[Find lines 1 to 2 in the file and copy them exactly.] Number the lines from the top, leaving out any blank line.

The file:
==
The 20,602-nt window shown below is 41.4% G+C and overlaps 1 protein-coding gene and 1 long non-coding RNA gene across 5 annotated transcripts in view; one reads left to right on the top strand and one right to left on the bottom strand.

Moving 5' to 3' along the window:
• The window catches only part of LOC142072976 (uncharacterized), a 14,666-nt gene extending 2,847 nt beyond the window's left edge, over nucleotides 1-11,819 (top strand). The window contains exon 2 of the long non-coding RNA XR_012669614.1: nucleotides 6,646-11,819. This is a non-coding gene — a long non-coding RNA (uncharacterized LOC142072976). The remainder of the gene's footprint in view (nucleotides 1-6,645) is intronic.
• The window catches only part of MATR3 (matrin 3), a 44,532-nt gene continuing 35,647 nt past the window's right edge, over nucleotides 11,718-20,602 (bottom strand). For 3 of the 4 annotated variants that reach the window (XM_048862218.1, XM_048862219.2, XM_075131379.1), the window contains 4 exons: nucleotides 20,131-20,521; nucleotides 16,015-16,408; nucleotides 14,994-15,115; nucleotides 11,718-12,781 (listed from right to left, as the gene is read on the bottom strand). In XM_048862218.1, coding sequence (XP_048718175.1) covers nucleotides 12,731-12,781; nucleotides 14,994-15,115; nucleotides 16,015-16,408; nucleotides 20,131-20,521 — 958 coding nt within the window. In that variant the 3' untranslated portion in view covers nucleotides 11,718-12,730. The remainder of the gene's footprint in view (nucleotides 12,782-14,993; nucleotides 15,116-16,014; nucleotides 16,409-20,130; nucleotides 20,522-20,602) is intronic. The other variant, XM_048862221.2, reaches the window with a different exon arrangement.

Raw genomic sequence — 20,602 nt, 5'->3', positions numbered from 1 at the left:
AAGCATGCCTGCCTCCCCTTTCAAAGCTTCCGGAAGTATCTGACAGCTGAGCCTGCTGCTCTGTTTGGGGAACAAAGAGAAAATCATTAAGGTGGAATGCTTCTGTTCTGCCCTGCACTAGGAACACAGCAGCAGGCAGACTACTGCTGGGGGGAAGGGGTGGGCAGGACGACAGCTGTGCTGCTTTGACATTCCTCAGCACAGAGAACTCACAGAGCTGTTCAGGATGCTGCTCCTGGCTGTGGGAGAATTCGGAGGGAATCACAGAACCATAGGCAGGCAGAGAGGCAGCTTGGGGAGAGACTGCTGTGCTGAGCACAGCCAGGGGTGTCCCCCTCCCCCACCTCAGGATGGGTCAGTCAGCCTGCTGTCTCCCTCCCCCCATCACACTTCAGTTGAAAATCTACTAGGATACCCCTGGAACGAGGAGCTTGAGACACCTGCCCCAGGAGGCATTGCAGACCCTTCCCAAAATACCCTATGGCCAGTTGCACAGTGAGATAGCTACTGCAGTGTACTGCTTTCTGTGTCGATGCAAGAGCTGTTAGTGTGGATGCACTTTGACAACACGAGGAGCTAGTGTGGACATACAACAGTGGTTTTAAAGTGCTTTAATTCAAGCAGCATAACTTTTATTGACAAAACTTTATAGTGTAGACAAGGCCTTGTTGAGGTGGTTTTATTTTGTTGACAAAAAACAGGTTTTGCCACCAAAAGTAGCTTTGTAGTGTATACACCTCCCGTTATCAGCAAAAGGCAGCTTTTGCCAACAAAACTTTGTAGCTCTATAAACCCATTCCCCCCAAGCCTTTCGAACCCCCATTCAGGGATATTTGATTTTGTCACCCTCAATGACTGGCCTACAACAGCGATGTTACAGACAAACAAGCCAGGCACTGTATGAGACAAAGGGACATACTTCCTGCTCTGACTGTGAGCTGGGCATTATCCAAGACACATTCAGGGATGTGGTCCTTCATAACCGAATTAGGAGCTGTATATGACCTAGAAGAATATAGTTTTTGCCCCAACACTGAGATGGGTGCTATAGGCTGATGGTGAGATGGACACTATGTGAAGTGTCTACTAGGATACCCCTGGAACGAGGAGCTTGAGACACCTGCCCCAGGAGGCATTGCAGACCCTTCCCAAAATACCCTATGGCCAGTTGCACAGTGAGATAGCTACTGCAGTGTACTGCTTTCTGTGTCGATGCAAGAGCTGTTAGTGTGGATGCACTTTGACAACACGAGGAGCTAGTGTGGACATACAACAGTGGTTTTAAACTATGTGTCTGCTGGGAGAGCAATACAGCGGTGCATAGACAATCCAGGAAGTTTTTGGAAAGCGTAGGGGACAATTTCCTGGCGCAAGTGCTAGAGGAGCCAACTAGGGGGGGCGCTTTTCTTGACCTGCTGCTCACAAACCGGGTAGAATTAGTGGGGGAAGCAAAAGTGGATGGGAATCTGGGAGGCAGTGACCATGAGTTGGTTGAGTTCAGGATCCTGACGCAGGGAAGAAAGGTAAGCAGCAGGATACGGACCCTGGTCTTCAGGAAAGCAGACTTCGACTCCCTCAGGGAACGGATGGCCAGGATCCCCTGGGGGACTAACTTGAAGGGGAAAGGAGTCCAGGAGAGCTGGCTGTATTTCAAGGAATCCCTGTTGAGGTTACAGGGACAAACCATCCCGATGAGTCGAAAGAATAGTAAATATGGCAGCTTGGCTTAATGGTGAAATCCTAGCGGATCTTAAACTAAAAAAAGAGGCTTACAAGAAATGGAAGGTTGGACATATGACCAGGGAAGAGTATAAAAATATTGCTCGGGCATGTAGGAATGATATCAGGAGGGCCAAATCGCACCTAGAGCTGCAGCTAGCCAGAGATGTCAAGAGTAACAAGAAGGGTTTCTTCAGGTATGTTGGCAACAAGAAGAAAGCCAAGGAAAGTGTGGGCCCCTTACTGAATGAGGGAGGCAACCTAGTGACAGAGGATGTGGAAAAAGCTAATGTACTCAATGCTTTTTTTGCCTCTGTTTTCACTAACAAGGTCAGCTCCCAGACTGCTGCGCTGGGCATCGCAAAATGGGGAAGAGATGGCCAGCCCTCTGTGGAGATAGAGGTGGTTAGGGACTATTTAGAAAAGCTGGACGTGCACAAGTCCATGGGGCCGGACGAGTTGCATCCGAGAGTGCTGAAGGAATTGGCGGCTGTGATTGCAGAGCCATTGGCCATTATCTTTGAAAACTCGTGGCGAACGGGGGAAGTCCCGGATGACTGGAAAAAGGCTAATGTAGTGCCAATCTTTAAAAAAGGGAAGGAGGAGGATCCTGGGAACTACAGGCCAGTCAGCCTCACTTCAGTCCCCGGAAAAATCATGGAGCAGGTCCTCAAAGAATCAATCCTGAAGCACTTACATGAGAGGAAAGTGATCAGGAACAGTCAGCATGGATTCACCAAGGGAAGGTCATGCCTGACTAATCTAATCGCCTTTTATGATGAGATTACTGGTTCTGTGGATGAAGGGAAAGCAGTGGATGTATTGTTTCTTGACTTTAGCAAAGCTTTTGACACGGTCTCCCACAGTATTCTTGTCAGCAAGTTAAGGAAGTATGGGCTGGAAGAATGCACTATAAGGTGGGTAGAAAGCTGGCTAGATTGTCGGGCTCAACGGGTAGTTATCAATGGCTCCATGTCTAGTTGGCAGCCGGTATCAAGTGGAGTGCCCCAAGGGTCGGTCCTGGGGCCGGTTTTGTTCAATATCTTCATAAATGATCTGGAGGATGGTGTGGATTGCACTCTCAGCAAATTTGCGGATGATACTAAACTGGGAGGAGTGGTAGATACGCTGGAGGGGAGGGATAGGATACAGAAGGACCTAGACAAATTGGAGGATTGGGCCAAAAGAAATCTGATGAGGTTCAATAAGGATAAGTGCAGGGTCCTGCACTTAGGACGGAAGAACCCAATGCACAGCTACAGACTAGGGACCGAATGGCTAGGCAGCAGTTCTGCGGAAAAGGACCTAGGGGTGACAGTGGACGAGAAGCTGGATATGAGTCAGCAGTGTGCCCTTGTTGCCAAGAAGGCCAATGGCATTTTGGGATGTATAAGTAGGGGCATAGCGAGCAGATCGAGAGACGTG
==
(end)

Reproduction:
The 20,602-nt window shown below is 41.4% G+C and overlaps 1 protein-coding gene and 1 long non-coding RNA gene across 5 annotated transcripts in view; one reads left to right on the top strand and one right to left on the bottom strand.

Moving 5' to 3' along the window: